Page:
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The Reverend Matt Gaventa
November 5, 2017
audio not available
A Reading from the Book of Revelation
After this I looked, and there was a great multitude that no one could count, from every nation, from all tribes and peoples and languages, standing before the throne and before the Lamb, robed in white, with palm branches in their hands. They cried out in a loud voice, saying, “Salvation belongs to our God who is seated on the throne, and to the Lamb!” And all the angels stood around the throne and around the elders and the four living creatures, and they fell on their faces before the throne and worshiped God, singing, “Amen! Blessing and glory and wisdom and thanksgiving and honor and power and might be to our God forever and ever! Amen.”
Then one of the elders addressed me, saying, “Who are these, robed in white, and where have they come from?” I said to him, “Sir, you are the one that knows.” Then he said to me, “These are they who have come out of the great ordeal; they have washed their robes and made them white in the blood of the Lamb. For this reason they are before the throne of God, and worship him day and night within his temple, and the one who is seated on the throne will shelter them. They will hunger no more, and thirst no more; the sun will not strike them, nor any scorching heat; for the Lamb at the center of the throne will be their shepherd, and he will guide them to springs of the water of life, and God will wipe away every tear from their eyes.”
Well, I guess that about wraps it up for Moses.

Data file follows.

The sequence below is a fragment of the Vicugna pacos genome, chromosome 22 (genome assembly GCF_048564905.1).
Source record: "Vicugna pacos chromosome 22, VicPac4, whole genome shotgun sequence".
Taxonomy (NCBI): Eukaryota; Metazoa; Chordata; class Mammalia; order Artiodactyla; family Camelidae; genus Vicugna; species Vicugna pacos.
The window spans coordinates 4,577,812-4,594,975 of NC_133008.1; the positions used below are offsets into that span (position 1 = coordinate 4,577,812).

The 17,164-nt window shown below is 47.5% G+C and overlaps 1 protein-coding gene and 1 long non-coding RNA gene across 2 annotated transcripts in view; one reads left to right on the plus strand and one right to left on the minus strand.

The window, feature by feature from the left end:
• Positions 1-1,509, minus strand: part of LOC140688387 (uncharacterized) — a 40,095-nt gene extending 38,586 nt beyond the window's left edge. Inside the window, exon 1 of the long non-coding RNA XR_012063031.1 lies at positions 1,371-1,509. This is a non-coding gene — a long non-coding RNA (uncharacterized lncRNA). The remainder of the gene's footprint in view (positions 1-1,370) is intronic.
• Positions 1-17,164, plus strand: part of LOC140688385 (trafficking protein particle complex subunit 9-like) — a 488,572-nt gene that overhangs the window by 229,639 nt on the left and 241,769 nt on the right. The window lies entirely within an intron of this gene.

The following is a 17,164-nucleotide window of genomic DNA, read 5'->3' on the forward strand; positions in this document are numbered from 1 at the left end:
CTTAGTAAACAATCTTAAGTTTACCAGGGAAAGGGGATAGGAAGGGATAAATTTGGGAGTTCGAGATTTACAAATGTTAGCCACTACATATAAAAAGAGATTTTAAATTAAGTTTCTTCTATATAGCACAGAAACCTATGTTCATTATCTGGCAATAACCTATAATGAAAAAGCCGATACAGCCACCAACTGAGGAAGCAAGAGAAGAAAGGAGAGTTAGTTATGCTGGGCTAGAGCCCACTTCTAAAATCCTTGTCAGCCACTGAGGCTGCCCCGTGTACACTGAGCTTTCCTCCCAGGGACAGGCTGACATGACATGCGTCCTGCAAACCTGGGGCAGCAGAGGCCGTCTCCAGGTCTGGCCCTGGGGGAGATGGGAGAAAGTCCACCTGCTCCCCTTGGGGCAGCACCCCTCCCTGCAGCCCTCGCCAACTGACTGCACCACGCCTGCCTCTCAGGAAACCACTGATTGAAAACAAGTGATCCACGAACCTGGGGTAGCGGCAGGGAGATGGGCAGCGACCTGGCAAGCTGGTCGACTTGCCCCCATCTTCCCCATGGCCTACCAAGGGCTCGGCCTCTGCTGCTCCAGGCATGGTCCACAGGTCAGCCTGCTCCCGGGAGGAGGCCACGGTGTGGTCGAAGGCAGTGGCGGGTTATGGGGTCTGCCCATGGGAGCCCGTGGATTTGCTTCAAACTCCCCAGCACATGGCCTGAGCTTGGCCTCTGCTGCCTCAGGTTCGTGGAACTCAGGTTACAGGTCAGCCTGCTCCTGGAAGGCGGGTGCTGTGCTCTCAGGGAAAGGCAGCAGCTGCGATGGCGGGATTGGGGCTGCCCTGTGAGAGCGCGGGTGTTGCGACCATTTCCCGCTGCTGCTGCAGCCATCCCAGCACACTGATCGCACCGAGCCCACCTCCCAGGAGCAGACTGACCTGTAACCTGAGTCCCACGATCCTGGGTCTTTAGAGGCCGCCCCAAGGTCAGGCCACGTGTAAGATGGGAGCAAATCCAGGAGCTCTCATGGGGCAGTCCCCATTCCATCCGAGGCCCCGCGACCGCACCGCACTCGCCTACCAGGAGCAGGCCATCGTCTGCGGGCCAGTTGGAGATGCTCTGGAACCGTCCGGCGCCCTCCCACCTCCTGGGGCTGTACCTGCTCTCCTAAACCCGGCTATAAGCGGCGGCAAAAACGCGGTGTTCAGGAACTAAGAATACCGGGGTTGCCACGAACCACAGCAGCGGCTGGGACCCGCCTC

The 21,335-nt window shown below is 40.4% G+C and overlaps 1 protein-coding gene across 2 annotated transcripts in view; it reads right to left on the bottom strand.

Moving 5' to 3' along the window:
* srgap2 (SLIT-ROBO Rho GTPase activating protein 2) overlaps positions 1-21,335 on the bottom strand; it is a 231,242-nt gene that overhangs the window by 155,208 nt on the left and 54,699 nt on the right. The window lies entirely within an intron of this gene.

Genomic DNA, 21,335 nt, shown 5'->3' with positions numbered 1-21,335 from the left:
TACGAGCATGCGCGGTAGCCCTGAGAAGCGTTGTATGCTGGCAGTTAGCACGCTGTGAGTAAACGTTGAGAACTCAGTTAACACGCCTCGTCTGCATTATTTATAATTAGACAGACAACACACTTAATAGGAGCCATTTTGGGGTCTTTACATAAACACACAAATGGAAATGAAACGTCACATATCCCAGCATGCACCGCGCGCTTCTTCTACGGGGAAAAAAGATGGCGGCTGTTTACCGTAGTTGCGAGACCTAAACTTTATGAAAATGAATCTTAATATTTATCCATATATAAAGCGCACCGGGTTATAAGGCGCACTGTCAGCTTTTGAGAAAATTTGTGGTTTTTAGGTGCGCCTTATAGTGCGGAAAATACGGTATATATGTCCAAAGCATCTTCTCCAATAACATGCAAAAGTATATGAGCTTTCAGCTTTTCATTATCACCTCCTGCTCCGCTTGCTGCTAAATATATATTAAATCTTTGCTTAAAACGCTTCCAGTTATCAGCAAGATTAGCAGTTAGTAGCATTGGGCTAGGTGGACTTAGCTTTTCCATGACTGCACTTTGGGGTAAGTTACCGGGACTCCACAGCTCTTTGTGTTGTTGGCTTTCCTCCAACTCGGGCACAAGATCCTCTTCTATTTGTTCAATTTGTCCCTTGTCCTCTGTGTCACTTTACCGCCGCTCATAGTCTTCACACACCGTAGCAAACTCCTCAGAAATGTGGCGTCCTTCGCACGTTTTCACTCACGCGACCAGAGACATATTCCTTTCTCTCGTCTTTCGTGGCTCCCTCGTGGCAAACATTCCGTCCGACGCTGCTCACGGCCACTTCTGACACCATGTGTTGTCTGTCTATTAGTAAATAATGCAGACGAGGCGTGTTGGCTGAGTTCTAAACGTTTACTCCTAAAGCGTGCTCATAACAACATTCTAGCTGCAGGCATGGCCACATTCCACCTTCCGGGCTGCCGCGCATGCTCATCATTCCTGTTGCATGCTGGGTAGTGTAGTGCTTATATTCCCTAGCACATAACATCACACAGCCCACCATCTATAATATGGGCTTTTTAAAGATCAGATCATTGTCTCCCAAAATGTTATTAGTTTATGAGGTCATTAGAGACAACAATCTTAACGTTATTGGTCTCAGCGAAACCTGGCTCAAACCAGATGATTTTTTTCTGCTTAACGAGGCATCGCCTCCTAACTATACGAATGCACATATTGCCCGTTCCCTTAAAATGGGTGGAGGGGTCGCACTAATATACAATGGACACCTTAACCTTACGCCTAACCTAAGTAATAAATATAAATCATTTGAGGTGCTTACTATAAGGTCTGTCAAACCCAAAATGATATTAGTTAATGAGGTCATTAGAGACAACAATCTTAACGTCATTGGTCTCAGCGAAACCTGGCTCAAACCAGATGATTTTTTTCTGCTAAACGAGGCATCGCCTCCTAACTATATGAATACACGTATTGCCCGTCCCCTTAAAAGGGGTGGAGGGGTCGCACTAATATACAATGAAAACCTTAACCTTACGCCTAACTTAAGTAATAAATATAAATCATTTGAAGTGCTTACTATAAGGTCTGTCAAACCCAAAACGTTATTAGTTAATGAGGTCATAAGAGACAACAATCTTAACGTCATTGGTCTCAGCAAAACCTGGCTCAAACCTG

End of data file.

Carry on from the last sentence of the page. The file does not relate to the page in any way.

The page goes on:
We spent September and October working our way through the Exodus story — ending last week as Paul Roberts brought us to the mountaintop looking over the promised land where Moses breathed his last breath — and now that our time with that journey is over we’ve overcompensated a bit, we’ve jumped from nearly the very beginning of the Biblical story here to the very end, from the very beginning of God’s story to its very end, here in the Book of Revelation, most everyone’s favorite pick for “Weirdest Book in the Bible.”
After all, despite whatever you may have heard from the late-night televangelists — I assume you all stay up watching the late-night televangelists — despite whatever they’re proclaiming this week, it’s not altogether obvious how we should go about pinning down the details of the Book of Revelation. This, as you may already know, is a strange book, a vision of the invasion of God given to a prophet named John on the island of Patmos, transcribed into a letter that John writes to a series of early Christian communities all around the eastern Mediterranean. It’s a letter full of profoundly strange imagery, hallucinogenic prophecy, and no small dose of blood and gore, even in today’s reading, with its oblique references to this Great Ordeal and this epic multitude washing their white robes in the blood of the lamb. I mean, everything else aside, who does that to a nice white robe? It’s not enough that this letter sounds like some sort of psychedelic fantasy, and now we have to throw in some really bad laundry instructions? Just, you know, regular detergent will do. Bleach, if you must.